- Remember to ask the pub to name you as producer on the menu. Provenance is important and many customers will pay more for a meal when they know where it is sourced from, particularly if it features local produce. What about mentioning the breed of sheep used for the roast lamb as well as the farm on which it was raised? Or mentioning the variety of apple used in the apple pie or the name of the cheese providers? Locally sourced sausages are always a winner and mentioning the use of free-range eggs from a named farm in puddings goes down particularly well.
- If you are able to supply direct, ask for your name and contact details to be displayed in the written menu or on cards at the bar so that customers can order direct where appropriate.
- Do not dismay if your pub initially rejects your suggestions as too expensive. Offer the statistics in this article as evidence of the growing
consumer interest inquality food. By serving quality food, the pub will increase sales overall and be able to offer dishes with a larger profit-margin,
particularly if they are imaginative with the cuts of meats they use.
A word about small producers dealing direct with pubs
Some pubs, particularly larger ones, shy away from this. But time spent investing in building long-term relationships and trust with them is worth it. If they have problems with your ability to deliver on quantity and consistency, for example, take the time to discuss their requirements with them and also try and understand the process from their point of view. If fragmented supply is the problem, you may wish to consider joining with other producers to form an informal co-operative that better meets the pubs needs.
Check-list of things you can encourage your local pub to do
- Put food from local farms on the menu. Either adapt the existing menu or create a special board focusing on local produce.
- Display the origin of food on the menu. For example, braised lamb from xyz farm
- Tell the regional tourism organisation so that the pub is promoted as part of your region’s tourism experience.
- Monitor customer response to the new dishes on the menu.
- Re-consider the children’s menu – little people will love locally-produced sausages!
Local shops – make yours a shop window for British produce
- Here are some suggestions of how you can encourage your local shops to take part and stock British produce not just during the Fortnight but year-round.
- Request a meeting with the owner of your local shop – perhaps offer to take them for a meal in your local pub. Explain to them why it is in their
commercial interest to stock more British produce. Points you may like to make include:
They will attract new customers.
They will increase sales from existing customers who will use more of their weekly spend in their shop.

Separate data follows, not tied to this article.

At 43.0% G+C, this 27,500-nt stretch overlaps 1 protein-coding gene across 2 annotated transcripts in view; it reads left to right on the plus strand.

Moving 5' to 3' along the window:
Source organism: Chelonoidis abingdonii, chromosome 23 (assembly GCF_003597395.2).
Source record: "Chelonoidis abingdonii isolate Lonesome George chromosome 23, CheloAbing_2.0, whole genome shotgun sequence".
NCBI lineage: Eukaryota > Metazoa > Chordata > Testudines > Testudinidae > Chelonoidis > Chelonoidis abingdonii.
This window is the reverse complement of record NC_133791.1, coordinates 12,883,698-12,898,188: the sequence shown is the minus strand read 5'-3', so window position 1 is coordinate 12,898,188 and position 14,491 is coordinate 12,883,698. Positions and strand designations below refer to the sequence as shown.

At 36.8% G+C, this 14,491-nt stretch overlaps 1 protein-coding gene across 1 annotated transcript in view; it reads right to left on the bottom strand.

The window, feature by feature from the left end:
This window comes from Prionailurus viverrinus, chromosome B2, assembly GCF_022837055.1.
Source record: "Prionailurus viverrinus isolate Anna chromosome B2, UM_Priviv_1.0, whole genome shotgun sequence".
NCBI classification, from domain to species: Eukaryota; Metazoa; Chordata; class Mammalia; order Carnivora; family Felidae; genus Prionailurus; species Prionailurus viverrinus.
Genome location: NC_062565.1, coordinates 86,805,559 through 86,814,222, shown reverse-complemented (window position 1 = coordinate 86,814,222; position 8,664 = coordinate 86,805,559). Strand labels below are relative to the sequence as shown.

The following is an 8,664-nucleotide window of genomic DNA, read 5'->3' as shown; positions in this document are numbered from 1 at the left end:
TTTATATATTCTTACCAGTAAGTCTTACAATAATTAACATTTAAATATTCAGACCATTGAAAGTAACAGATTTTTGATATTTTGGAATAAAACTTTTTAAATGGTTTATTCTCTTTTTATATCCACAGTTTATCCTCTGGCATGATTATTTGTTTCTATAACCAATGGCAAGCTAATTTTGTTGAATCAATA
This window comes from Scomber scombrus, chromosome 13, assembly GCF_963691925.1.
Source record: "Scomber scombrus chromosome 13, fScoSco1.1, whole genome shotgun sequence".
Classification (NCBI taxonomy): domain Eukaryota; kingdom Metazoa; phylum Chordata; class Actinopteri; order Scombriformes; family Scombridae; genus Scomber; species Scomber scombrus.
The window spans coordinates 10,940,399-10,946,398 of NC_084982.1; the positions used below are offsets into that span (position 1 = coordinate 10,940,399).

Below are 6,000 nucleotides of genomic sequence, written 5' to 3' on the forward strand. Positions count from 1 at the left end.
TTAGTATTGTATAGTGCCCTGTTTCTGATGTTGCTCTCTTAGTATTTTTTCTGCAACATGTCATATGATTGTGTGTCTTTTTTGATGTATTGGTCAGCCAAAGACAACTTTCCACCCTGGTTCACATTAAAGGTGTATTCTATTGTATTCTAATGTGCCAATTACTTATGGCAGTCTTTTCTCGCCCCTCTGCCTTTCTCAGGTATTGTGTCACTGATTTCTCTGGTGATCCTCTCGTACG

They will establish a point of difference between their shop and those that stock only mainstream brands
The demand for quality, fresh, regionally-distinct, fully-traceable food is increasing.
- Remember, you are a sales person not just for your own products but for other producers in the area and indeed across the country. As a rule, encourage
the shop-owner to source local first, regional second and country-wide third.
- Offer some suggestions to the shop owner about where to source the produce. Many shop owners do not have time – or the knowledge – to seek out
new products. Ideally go armed with a list of suggested products – try and suggest a representative sample across all categories: dairy, meat,
vegetable and fruit. If you are able to provide telephone numbers for where they can source them that would be even better.
- If you are introducing your own product to the shop, offer to go into the store during opening hours to conduct a tasting and meet customers to
explain to them why they should buy your product.
- Create your own point-of-sale material – brightly coloured labels, shelf-markers and posters will make your product stand out in-store and they need not be expensive to produce.
Check-list of things you can encourage your local shop to do
- Increase their stock of British food by sourcing local first, regional second, country-wide third
- Offer regular tastings and promotions to highlight new products
- Encourage producers to come into their store to conduct tastings and to meet their customers
- Position a board either in their window or outside the store telling customers that tastings of local products are being offered today
- Consider installing a chill-counter so they can sell fresh, delicatessen-type food.
The Public Sector – aim high!
The public sector in England is a significant customer of the food industries. From 2017, central government will commit to buying fresh, locally sourced, seasonal food, through a new, simplified food and drink buying standard. £400 million of potential new business for the British food industry was announced on the 21st July 2014 by Prime Minister David Cameron and Environment Secretary Elizabeth Truss, as part of the government's long-term economic plan to back British businesses. You can find further information on our Public Procurement pages.